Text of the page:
There are many causes of testing anxiety. Some students become anxious during the hours before a test fearing that they have not studied enough. The best way to combat this is to start studying early and not leave anything to the last minute. When you feel comfortable with the material, its easier to put the books and notes away knowing that you’ve done everything you can to prepare. When preparing for bigger tests, like the SAT. It is even more important to start early and stay calm. A solid SAT test prep schedule will help you to budget your time and know that you have done all that you can to prepare.

The more tests you take, the better you will become at keeping calm before a big exam. When preparing for the SAT, taking practice tests as part of your online test prep can be a big help to students who are anxious. Similarly, if your textbooks have practice tests or questions to check your work, go back and look at them before a test. This is a good way to anticipate potential questions and identify trouble areas. Answering questions about test material can also help you to feel confident going into the test.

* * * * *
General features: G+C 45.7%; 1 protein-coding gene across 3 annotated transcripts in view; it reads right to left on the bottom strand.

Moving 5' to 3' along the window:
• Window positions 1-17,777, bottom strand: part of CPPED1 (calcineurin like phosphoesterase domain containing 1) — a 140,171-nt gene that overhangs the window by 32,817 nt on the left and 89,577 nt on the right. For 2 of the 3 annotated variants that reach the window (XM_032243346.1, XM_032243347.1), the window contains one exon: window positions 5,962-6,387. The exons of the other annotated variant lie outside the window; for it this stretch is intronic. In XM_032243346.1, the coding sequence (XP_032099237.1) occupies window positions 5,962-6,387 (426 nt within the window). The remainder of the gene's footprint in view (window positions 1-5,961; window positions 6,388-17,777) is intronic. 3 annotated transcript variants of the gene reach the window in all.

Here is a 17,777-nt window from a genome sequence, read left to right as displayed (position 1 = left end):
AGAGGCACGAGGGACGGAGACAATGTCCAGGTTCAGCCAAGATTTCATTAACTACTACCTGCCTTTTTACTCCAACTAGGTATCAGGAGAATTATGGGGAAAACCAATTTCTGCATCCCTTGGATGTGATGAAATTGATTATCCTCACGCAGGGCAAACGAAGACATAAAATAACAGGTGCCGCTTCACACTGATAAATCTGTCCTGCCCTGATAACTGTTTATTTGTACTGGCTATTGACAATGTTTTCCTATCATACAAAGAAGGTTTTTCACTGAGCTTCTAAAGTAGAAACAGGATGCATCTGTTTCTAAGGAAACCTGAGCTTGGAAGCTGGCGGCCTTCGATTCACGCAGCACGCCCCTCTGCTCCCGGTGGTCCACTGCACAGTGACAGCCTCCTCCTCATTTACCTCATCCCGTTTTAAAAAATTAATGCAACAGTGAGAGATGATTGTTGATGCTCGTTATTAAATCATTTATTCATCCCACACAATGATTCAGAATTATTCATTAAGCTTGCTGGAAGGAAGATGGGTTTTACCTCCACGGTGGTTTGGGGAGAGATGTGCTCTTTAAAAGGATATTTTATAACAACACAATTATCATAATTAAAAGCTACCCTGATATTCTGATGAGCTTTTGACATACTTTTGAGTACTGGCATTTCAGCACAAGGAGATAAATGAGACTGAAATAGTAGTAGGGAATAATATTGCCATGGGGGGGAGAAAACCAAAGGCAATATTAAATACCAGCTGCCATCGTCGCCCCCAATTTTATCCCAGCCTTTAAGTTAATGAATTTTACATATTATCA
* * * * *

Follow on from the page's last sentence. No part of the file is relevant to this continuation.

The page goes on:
If you have questions, make the time to talk with your teacher. Similarly, if you find yourself experiencing severe anxiety, it may be worthwhile to talk with a parent or guidance counselor about ways to feel better, handle your emotions, and find ways to lessen your anxiety.

The day before the test, read over summaries of the material and then put your books and prep work away. Take some time to relax and be sure to get to sleep at a decent hour the night before a test. Feeling well rested and not spending the evening cramming for the test will help you to relax. Going into the exam calm and confident counts for a lot and will help you to recall information and follow directions on the test.

If you feel yourself getting anxious, try taking deep breaths and reminding yourself of the work you put into studying. Learning how to calm yourself down before a test is a skill that will be useful throughout your academic career.